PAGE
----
I think this is a great resource for anyone wanting to learn more about historical figures, wanting to discover people they’ve never heard of before, or who are just interested in trans, non-binary, and intersex figures throughout history. For me, I wished that there was more detailed information about each individual rather than just a very short overview. I would have loved detailed accounts or in depth information about these people, their lives, what they did. I can understand that it would be hard to discuss the sheer number of people if the information was longer, but personal it would have interested me more to have more detailed information about the individuals featured in the book.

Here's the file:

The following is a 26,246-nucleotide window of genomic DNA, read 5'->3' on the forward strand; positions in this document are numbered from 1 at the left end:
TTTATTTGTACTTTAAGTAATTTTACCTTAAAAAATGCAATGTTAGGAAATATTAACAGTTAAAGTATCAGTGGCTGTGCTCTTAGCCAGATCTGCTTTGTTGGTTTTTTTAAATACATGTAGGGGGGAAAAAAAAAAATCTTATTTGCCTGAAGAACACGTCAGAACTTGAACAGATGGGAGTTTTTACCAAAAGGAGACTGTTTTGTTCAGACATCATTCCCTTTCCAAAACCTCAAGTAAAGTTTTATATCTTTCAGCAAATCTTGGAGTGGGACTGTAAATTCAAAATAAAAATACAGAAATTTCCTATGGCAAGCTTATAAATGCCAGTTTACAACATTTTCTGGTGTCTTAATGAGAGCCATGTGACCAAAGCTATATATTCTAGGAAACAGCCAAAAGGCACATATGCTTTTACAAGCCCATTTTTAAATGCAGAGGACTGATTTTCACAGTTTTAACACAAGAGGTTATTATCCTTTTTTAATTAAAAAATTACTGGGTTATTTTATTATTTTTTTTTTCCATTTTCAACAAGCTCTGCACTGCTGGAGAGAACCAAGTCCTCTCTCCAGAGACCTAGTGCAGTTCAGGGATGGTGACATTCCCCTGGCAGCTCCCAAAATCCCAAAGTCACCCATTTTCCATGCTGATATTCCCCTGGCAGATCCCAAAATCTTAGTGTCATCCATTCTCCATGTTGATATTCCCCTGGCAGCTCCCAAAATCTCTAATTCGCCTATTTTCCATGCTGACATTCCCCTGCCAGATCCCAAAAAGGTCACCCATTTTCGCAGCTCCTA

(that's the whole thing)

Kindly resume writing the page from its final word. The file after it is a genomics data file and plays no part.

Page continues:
I definitely think this would be a great read and introduction to trans, non-binary, and intersex people. I think anyone interested in queer history or historical figures would enjoy it!
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I really wanted to like this book…

The author uses the word “celebration” in the title, but that is not what this is. This is a hodge podge of random facts strung together amid frequent misgendering of subjects and flippant discussion of sensitive topics - at one point a sentence more or less reads “They were murdered.” 

They place a murder victim on the page after discussing a prolific murder.

There is an inordinate amount of time devoted to discussing genitals and the surgery subjects may or may not have had.

Overall a promising idea very poorly executed. Would have benefitted from heavier editing.